The Senate's inquiry into a Kennedy Administration defense contract is considered one of the longest and most extensive congressional investigations ever undertaken.
The Kennedy administration took office under a small political cloud. Allegations of fraud and vote-stealing filled the air in the days following John F. Kennedy's narrow victory in November, 1960, but as president-elect and as president, Kennedy avoided any extended comment on this sensitive subject.
On November 24, 1962, the Department of Defense announced that it was awarding the $6,500,000,000 contract for 1,700 TFX fighter bombers, “the most coveted prize the Pentagon ever dangled before bidders," to the General Dynamics Corporation. The TFX (Tactical Fighter Experimental) became the F-111, a supersonic all-weather attack aircraft capable of carrying nuclear weapons and for low-level, high-speed flight. It was the first production aircraft with variable-sweep wings.
The competition for the contract had been intense for a number of reasons: the utilization of the novel variable-sweep wing would give the winner extremely helpful experience in employing this new technology; it appeared likely that the TFX would be the last major military airplane procurement for the rest of the decade; the huge dimensions of the Pentagon's purchase would keep the successful firm and its subcontractors busy for years.
Secretary of Defense Robert S. McNamara had begun accepting applications for the contract in the fall of 1961, and by the spring of 1962 the contest had narrowed down to two companies: General Dynamics and Boeing. Soon after it was disclosed that General Dynamics had won, Senator Henry Jackson, a Democrat of Washington, the site of Boeing's home offices, asked the Permanent Subcommittee on Investigations to examine circumstances leading to the decision. A preliminary inquiry was started in early December.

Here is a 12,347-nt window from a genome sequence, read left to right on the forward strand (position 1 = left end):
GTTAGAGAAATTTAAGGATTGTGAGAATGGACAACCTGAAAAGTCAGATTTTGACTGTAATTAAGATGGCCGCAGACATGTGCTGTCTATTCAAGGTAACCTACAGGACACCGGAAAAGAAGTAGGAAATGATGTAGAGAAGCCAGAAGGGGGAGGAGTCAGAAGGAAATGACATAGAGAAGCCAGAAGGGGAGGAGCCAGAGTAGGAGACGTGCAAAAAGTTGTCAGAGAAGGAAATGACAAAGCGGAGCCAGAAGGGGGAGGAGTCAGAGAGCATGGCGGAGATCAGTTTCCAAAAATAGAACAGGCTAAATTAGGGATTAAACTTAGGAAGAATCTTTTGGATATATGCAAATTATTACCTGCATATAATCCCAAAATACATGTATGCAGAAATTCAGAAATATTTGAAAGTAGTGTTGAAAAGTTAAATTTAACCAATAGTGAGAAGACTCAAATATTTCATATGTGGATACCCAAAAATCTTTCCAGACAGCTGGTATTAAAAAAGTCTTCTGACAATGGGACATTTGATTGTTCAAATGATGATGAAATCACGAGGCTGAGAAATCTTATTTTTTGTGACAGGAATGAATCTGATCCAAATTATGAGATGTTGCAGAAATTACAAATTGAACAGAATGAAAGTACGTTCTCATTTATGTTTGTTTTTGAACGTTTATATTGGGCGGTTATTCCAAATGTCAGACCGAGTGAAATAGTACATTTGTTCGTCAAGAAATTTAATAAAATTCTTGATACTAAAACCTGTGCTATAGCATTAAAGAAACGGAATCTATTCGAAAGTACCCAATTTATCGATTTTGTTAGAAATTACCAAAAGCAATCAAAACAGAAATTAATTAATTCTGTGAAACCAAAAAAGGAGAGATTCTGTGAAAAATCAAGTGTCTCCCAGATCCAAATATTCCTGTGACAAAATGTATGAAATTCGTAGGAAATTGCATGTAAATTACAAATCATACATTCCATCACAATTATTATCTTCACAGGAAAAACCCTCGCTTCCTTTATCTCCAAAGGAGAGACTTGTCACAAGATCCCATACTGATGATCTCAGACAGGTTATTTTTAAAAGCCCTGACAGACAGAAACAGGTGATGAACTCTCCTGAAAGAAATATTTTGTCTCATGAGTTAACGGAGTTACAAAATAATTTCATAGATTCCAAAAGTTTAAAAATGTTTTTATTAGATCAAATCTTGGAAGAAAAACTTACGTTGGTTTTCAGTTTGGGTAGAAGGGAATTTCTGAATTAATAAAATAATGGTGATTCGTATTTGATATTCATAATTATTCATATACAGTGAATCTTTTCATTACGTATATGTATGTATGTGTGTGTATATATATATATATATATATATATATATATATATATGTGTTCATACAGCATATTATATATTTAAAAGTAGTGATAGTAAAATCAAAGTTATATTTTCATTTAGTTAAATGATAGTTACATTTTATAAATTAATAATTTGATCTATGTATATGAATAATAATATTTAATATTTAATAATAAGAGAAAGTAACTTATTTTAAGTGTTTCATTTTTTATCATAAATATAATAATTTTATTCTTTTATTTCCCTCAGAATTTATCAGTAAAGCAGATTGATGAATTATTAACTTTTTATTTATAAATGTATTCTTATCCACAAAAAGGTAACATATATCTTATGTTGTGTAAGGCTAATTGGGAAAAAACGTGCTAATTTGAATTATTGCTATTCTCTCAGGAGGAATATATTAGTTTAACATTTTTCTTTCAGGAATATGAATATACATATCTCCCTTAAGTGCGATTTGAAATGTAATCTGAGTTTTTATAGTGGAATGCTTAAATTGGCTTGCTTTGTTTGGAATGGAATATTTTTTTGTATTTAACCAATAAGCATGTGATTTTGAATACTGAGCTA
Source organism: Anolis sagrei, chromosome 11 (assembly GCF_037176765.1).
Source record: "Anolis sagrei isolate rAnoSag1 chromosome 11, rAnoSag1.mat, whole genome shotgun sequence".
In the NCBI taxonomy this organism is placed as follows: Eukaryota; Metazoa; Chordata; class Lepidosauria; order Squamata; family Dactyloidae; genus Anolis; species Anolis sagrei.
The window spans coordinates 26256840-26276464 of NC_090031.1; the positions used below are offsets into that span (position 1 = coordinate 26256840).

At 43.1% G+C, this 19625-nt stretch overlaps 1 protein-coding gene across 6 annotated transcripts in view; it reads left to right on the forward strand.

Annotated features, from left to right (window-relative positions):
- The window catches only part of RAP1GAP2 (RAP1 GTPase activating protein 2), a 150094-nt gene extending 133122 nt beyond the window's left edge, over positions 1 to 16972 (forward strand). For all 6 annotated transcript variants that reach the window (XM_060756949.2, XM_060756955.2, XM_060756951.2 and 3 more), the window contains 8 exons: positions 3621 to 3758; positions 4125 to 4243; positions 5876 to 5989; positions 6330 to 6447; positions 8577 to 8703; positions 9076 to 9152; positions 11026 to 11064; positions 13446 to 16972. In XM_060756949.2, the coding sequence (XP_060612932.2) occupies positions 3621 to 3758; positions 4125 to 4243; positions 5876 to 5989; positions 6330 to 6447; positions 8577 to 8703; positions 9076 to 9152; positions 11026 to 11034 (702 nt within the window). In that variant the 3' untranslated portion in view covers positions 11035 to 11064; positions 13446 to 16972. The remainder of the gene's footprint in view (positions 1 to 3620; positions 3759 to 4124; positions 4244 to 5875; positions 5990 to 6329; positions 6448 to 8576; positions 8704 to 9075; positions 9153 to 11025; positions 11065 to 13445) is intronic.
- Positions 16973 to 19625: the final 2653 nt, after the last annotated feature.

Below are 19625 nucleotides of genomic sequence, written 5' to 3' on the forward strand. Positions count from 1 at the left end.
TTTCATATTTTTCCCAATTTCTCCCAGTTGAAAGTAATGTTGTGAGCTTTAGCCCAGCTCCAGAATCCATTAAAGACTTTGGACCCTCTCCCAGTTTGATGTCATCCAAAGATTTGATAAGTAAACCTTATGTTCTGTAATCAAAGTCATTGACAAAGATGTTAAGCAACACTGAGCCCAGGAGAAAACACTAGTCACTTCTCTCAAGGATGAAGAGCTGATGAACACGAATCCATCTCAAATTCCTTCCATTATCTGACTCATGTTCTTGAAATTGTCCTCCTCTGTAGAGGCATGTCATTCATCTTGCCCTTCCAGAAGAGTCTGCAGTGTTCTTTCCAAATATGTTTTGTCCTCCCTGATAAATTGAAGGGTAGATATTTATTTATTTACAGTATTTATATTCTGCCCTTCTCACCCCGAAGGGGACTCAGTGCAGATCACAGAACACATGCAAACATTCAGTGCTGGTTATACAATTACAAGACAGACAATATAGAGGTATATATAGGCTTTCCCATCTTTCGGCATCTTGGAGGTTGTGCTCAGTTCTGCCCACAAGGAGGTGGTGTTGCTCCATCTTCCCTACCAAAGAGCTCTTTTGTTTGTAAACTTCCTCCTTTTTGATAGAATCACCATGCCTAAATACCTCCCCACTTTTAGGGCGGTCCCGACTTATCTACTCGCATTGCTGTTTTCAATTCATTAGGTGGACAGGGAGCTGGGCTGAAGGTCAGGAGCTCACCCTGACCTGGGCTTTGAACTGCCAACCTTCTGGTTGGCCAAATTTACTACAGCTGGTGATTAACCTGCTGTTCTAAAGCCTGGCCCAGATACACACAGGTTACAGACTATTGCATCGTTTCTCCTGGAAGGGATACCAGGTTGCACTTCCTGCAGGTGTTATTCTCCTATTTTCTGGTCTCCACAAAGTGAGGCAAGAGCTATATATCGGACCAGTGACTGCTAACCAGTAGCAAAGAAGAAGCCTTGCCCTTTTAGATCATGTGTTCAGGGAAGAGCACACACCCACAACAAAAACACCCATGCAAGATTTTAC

Thus commenced “one of the longest and most extensive congressional investigations ever undertaken.” The subcommittee conducted two comprehensive sets of hearings, the first in 1963 and the second in 1970, and it did not submit its report until eight years after the TFX contract had been signed. The 1963 hearings were held on forty-six days between February 26 and November 20 and filled 2,740 pages of printed record. Almost all of the sessions were behind closed doors, as requested by the Pentagon, because specific details about the TFX were highly classified; censored transcripts of the proceedings, however, were made public the same day.
Jackson sought the investigation because he had found out that the Pentagon's Source Selection Board, composed of top generals and admirals, had been unanimous in its finding that the Boeing proposal was technically superior to, and less expensive than, the General Dynamics version of the TFX. What Jackson and the subcommittee wanted to know was why McNamara and the civilian secretaries of the air force and the navy had overruled the board and decided “to buy the second best airplane at the higher price.”
The political implications of Jackson's request for an inquiry were obvious. General Dynamics would build the TFX at its Fort Worth plant, and the Vice President, the former secretary of the navy, and the new secretary of the navy were all Texans. Together, Texas and New York where General Dynamics' primary subcontractor, Grumman, had its facilities-had far more electoral votes (sixty-nine) than Washington (nine) and Kansas (eight), where Boeing would have produced the TFX at its Wichita factory. Both Texas and New York had gone for Kennedy in 1960: neither Washington nor Kansas had. Furthermore, General Dynamics was in serious economic trouble: its contract for the B-58 was winding up, and it had just suffered severe losses on its commercial jets. Republicans and Democrats wondered if the contract had been awarded as a result of political and regional pressures, possibly in conflict with national security and economy interests.